Bigtime Linux

As we wrap us this issue of Linux Magazine and wrap up the year, I keep asking myself a simple question: Is Linux better off now than it was a year ago?

As we wrap us this issue of Linux Magazine and wrap up the year, I keep asking myself a simple question: Is Linux better off now than it was a year ago?

As software, Linux is certainly much improved. Progress has been made on all fronts, from the depths of the kernel to the entireties of the various distributions. As an example, I recently upgraded my workstation to Red Hat 8.0, and I have to say I am very impressed. Whether you like Bluecurve or not, you have to admit that Red Hat’s done a great job, and has raised the bar for Linux products to come.

As a community, the answer also is yes. The community continues to produce an impressive spectrum of solutions, all of it Open Source. Packages like MySQL 4.0, JBoss, Apache 2.0, and OpenOffice are impressive achievements by any measure, not to mention the hundreds and thousands of Perl modules and Java classes and shell scripts that are also available.

As a business, well, that’s where things get contentious.

Over the past year, Linux has seemingly been embraced by Corporations, Inc., namely Oracle, IBM, HP, and Sun. Corporate interest ruffles the feathers of many who don’t want Linux leveraged in pursuit of a dollar (and “leveraged” is polite compared to what some say is happening).

On the other hand, others argue that the infusion of corporate support legitimizes Linux, folding it into the mainstream. Corporate interest means corporate funding, which means more development of more code. Sun’s subsidy of Ximian, Transmeta’s hiring of Linus, and IBM’s entire Linux development group are certainly positive examples of corporate underwriting.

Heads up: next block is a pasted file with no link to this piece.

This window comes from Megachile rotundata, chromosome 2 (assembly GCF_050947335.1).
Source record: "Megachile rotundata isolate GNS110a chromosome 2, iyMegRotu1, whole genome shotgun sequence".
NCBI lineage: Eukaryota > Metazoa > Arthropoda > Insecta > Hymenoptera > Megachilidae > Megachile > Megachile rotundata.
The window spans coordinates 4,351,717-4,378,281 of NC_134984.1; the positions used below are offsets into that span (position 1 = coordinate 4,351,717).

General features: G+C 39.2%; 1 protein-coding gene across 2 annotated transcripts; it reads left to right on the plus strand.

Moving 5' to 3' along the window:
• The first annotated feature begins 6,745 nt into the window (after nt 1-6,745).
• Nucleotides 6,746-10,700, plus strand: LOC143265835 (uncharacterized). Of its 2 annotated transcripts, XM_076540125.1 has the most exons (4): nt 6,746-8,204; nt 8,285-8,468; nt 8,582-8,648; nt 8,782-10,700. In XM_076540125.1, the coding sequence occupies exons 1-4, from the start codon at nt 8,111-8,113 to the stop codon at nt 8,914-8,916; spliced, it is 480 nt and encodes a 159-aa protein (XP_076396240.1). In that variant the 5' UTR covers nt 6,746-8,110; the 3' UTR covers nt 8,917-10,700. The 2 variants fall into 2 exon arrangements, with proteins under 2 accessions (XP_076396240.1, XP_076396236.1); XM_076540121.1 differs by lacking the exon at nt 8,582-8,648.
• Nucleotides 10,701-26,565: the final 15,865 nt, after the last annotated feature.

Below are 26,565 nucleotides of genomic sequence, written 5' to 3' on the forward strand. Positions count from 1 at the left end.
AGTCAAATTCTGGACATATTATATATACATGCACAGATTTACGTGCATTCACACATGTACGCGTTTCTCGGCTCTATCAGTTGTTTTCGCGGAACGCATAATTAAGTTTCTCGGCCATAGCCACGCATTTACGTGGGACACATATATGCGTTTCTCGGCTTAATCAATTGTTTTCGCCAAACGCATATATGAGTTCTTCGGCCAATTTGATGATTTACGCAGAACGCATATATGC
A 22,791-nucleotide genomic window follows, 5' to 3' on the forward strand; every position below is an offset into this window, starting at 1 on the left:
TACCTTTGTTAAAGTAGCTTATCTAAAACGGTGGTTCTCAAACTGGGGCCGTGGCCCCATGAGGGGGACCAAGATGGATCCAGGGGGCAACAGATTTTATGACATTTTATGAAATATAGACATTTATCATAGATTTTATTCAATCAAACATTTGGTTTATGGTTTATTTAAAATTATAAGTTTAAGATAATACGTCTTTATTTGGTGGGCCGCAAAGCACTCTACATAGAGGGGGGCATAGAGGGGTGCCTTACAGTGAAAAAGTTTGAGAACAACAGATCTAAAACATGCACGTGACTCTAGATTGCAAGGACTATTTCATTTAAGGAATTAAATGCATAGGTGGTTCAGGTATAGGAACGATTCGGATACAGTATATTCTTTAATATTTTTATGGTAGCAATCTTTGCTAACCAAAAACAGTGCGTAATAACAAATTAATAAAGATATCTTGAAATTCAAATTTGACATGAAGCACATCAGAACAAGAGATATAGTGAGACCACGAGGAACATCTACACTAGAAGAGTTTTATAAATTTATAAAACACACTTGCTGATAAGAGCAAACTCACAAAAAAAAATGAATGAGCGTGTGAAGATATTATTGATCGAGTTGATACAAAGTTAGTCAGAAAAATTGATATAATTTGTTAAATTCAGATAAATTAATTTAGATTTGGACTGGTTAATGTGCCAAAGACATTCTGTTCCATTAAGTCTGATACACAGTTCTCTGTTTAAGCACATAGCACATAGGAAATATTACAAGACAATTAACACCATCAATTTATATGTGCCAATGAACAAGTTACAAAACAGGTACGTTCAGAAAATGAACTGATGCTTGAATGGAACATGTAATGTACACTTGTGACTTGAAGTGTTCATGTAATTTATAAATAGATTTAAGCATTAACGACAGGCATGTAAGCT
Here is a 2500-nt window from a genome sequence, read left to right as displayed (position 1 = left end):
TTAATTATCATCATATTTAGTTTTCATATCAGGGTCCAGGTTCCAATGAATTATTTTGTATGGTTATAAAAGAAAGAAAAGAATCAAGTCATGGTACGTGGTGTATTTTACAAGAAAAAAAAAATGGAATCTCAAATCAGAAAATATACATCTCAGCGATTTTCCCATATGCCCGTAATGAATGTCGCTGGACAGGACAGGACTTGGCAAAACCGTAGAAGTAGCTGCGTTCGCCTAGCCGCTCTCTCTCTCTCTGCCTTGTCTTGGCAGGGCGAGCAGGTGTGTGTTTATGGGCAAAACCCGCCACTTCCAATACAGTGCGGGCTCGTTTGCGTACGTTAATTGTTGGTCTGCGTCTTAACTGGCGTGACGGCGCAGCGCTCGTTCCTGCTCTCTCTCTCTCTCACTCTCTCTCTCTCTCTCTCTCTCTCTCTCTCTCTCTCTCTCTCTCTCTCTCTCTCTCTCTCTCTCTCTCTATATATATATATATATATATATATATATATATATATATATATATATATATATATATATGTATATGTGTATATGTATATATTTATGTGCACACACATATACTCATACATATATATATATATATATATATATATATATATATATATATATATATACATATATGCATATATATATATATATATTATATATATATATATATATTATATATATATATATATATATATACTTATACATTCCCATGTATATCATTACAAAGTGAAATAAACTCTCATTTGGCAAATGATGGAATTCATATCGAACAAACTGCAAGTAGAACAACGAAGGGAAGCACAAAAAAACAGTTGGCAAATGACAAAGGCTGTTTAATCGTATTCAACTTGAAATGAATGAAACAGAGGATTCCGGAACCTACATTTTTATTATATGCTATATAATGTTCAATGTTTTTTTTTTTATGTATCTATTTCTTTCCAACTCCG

Even in this issue, you can see examples of these polar opinions. Flip over to the “Letters” section and read why you should distrust Corporations, Inc. Or, turn instead to the “Shutdown” column to read predictions of rosy industry marriages.

My opinion? Corporations, Inc. have an ulterior motive: profit. They’re not investing in Linux to win popularity contests. Each of those companies wants their proprietary products to succeed, and Linux is there to help. Whether they’re selling hardware, databases, consulting services, software, or just Linux, Linux is a means to an end. Nothing else.

And you know what, that’s great. I’ll ride that wave. I’m happy to see Linux penetrating markets, creating jobs, crunching data, and driving down the cost of computing and information technology. If Linux moves more IBM hardware, or sells more Oracle licenses, hallelujah!

As Joel Spolsky (http://www.joelonsoftware.com) observed in one of his recent, insightful postings, the economic rule of complements applies to Linux. A complement is a product that you usually buy together with another product. The rule of complements (as Joel puts it) is “All else being equal, demand for a product increases when the prices of its complements decrease.”

Ultimately, Corporations, Inc. are investing in Linux for purely selfish reasons. I say, keep it up, fellas.

And on behalf of the entire Linux Magazine crew, Alan, AEleen, Bob, Charlie, Christina, Cindy, Eric, Forrest, Jason, Jeremy, Jon, Matt, Randal, Rogers, Steven, Zonker, and Adam, thanks for reading, and have a wonderful, joyous holiday season.


Martin Streicher, Editor

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